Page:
Egypt's Coptic Orthodox Church and the Evangelical Church issued statements on Thursday slamming proposed amendments to the long-awaited church building draft law after Church officials met with state representatives on Wednesday at the cabinet headquarters.
"The Church was surprised to find unacceptable amendments," said the Coptic Orthodox Church in its statement.
Although it did not reveal the nature of these amendments, the Church described them "impractical," and said that they contain "complexities and obstacles" that could pose a danger to national unity, "with no consideration for the citizenship or patriotism of Egyptian Copts."
Egyptian Christians have long struggled to obtain permits required to build churches, facing tough regulations and time-consuming red tape.
Many are hoping that the new eight-article bill would loosen these regulations and facilitate the building of churches, as it would set a limit of four months to process requests to build or renovate churches.
The government-drafted law would also designate any building where Christian rituals and services are held as a "licensed church."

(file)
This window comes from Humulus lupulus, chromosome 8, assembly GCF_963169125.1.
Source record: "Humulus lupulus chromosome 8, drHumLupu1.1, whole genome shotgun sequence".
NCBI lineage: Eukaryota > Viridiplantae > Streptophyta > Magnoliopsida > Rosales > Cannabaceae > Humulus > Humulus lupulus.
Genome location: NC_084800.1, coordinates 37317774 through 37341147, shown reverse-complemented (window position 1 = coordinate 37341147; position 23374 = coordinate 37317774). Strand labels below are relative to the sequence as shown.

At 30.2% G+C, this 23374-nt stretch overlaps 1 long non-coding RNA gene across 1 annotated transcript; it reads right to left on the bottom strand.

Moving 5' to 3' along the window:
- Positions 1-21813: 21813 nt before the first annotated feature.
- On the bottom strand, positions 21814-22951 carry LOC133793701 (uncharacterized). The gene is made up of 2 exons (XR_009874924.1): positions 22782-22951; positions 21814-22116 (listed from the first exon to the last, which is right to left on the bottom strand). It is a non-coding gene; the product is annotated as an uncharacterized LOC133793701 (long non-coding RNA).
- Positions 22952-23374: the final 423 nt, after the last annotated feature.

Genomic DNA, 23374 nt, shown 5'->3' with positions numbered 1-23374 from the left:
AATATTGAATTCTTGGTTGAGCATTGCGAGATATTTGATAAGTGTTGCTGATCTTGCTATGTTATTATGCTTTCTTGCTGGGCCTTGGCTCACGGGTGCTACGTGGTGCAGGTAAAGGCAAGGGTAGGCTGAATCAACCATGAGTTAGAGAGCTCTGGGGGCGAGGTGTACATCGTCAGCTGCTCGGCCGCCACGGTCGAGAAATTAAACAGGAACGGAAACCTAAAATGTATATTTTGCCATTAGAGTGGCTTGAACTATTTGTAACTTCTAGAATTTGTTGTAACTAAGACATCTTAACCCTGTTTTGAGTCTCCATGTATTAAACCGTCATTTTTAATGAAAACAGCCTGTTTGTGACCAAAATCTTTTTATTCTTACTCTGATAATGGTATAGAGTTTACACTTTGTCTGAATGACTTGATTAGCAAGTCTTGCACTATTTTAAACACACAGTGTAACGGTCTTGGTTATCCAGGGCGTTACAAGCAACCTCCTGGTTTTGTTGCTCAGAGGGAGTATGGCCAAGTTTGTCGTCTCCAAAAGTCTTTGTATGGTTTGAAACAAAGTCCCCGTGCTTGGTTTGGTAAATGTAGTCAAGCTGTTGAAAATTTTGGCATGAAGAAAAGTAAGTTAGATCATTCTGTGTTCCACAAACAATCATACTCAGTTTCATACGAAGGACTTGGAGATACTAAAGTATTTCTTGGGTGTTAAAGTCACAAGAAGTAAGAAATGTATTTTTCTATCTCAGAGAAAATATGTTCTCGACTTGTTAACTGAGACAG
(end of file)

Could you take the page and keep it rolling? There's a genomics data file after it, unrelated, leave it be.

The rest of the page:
The Coptic Church said following the Wednesday meeting that the draft law was still being discussed.
The Evangelical Church also issued a statement on Thursday stating that it was following the discussion about the draft law.
Although the Evangelical Church did not directly criticise the new amendments, it did say that it hoped the government would take into consideration the concerns expressed by Egyptian churches.
Legal and parliamentary affairs minister Magdy El-Agati confirmed in media statements that all the objections and remarks about the draft bill are being considered by the government.
However, he dismissed the notion that any part of the amendments threatened national unity.
The talks between representatives from Egyptian churches and the cabinet will continue on Wednesday in another meeting.
Egyptian Christians make up roughly 10 percent of the country's population of 90 million.
According to official figures from 2011, Egypt has 2,869 churches and over 108,000 mosques.